New South Wales recorded the largest number of new start-ups among the states in the March quarter but was also the state with the greatest percentage of failures, according to a new report.
According to Dun & Bradstreet’s latest analysis of business start-ups and failures, the number of new businesses in the March quarter remained constant with 2010 figures on an annualised basis.
The report reveals that 37,910 new businesses commenced operations in the March quarter, with NSW experiencing the largest number of start-ups.
NSW also attracted the highest number of businesses changing their primacy place of residence, with 21% relocating to the state, compared to 18% who moved to Victoria and 13% who moved to WA.
A total of 35% of relocating businesses departed Tasmania, followed closely by Queensland at 34%, while 22% left South Australia.
Damien Karmelich, director of corporate affairs at Dun & Bradstreet, says the start-up rate in NSW reflects its size.
“For all its challenges, it is the largest market. I think also though, for NSW, it’s a positive sign that perhaps people are starting to feel that the NSW economic environment is starting to perhaps improve somewhat,” he says.
“One [factor] would most definitely be the change of government, and I think that if you look at consumer sentiment around the country – and if you look at house prices – the one state that’s holding its own at the moment is NSW.”
With regard to business failures in the March quarter, Karmelich says it’s encouraging to see the rate hasn’t increased. However, it should be noted that business failures jumped 23% in 2010 year-on-year. This means the volume of business failures remains at historically high levels.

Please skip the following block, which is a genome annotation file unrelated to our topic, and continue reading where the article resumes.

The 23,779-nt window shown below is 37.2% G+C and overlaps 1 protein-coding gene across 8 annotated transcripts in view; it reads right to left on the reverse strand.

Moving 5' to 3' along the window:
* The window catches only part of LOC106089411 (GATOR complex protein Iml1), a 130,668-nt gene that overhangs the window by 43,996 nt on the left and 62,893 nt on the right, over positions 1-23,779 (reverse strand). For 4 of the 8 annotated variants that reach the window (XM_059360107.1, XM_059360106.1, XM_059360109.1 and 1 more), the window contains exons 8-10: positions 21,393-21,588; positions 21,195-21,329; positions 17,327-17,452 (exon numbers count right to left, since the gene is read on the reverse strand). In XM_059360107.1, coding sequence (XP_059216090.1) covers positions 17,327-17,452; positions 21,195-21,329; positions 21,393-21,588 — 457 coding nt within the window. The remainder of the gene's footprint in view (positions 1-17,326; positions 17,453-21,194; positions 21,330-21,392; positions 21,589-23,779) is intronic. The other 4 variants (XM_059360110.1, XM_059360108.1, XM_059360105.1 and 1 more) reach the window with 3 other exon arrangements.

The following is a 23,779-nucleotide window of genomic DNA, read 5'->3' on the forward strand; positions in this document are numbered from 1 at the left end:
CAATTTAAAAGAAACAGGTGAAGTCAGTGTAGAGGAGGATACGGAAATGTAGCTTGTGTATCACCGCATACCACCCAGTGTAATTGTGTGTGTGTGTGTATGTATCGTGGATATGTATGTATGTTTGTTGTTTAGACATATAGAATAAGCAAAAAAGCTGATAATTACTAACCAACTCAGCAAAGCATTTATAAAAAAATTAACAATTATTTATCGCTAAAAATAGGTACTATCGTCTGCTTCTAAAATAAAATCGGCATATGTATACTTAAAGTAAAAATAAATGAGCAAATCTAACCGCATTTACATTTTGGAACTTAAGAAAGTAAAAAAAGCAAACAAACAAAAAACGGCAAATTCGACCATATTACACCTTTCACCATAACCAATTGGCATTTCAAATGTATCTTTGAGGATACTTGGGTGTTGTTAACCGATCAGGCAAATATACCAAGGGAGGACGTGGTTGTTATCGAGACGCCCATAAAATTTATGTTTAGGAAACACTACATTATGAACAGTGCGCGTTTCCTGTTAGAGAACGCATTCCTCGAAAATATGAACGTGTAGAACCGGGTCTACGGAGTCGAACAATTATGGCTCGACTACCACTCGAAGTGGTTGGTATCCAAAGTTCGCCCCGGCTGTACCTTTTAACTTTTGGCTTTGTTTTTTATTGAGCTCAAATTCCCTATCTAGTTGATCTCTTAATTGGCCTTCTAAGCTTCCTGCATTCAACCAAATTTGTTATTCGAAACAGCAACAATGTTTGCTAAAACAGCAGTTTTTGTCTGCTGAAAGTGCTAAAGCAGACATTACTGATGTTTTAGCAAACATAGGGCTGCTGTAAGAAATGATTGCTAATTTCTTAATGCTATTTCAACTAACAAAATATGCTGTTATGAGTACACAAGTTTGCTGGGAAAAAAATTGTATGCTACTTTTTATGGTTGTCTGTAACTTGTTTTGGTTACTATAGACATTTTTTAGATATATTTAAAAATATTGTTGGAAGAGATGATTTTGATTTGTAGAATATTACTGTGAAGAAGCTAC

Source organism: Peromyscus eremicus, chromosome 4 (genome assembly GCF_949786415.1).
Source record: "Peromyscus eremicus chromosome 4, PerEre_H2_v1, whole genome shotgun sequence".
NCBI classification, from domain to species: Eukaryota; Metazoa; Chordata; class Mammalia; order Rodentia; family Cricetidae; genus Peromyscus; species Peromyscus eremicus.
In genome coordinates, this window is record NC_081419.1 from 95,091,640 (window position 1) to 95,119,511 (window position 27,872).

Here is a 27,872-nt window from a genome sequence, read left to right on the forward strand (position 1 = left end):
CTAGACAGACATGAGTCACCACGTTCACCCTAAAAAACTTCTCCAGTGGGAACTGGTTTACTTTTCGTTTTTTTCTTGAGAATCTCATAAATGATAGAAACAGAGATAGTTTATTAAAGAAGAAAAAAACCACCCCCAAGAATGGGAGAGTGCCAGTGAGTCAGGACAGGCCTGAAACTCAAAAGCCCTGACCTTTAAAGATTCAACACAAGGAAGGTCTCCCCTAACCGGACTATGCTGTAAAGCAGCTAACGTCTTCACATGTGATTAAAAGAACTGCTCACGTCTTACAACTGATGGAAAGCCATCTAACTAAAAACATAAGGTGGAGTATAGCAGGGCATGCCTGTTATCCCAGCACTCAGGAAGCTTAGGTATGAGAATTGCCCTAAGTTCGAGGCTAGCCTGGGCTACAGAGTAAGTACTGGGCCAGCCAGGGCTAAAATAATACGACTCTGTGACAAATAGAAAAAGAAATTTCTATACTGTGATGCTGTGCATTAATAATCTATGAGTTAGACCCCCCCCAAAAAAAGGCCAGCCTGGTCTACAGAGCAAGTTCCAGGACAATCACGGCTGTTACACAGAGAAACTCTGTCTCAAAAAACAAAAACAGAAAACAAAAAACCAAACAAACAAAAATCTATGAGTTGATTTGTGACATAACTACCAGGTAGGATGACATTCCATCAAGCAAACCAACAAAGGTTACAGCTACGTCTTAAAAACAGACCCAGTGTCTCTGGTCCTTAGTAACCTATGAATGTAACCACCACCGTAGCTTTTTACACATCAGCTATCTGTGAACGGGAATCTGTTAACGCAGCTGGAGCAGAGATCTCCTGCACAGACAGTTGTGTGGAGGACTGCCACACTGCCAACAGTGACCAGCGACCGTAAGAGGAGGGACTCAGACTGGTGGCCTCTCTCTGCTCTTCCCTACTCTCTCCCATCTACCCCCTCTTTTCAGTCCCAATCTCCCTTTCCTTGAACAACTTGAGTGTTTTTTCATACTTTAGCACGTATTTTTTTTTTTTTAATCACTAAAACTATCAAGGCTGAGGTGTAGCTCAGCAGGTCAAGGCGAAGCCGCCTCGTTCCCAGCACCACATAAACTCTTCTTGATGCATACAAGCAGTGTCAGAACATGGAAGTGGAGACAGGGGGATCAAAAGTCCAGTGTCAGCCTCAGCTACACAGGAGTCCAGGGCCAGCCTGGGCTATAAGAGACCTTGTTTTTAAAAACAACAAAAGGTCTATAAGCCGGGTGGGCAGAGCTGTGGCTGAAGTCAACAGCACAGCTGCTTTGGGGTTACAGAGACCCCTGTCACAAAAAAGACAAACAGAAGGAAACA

According to the report, 2,340 firms failed in the March quarter. This compares to the total number of business failures in 2010 of 10,039.
The manufacturing sector recorded the greatest percentage of business failures, followed by the mining and wholesale trade sectors.
And while NSW emerged as a start-up hub in the March quarter, it also recorded the highest number of business failures at around 1,200.
According to Dun & Bradstreet, the report indicates that the impact of natural disasters on Australian businesses was not disproportionate, with nearly half of all business failures originating in NSW.
This suggests that general economic and business conditions are the key factors in business failure.
Dun & Bradstreet says while the macroeconomic environment is enticing entrepreneurs into the marketplace, it is also causing financial distress as a result of poor management of business fundamentals.
The report reveals that weak business cashflow as trade payment terms deteriorated to three-year highs; all firms took an average of 55.6 days to pay their trade accounts.
This represents the slowest payment terms in three years and the second slowest in the decade.
The NSW figure was higher than the national average, with firms in this state taking an average of 57.5 days to pay their trade accounts.
Finally, the number of firms paying bills in a severely delinquent manner – in more than 90 days – increased 20%, while the number who took more than 60 days to pay increased 43%.
“Deteriorating payment terms signal that cash flow is tightening for most firms and it is this weak cashflow that primarily drives business stress,” Dun & Bradstreet says.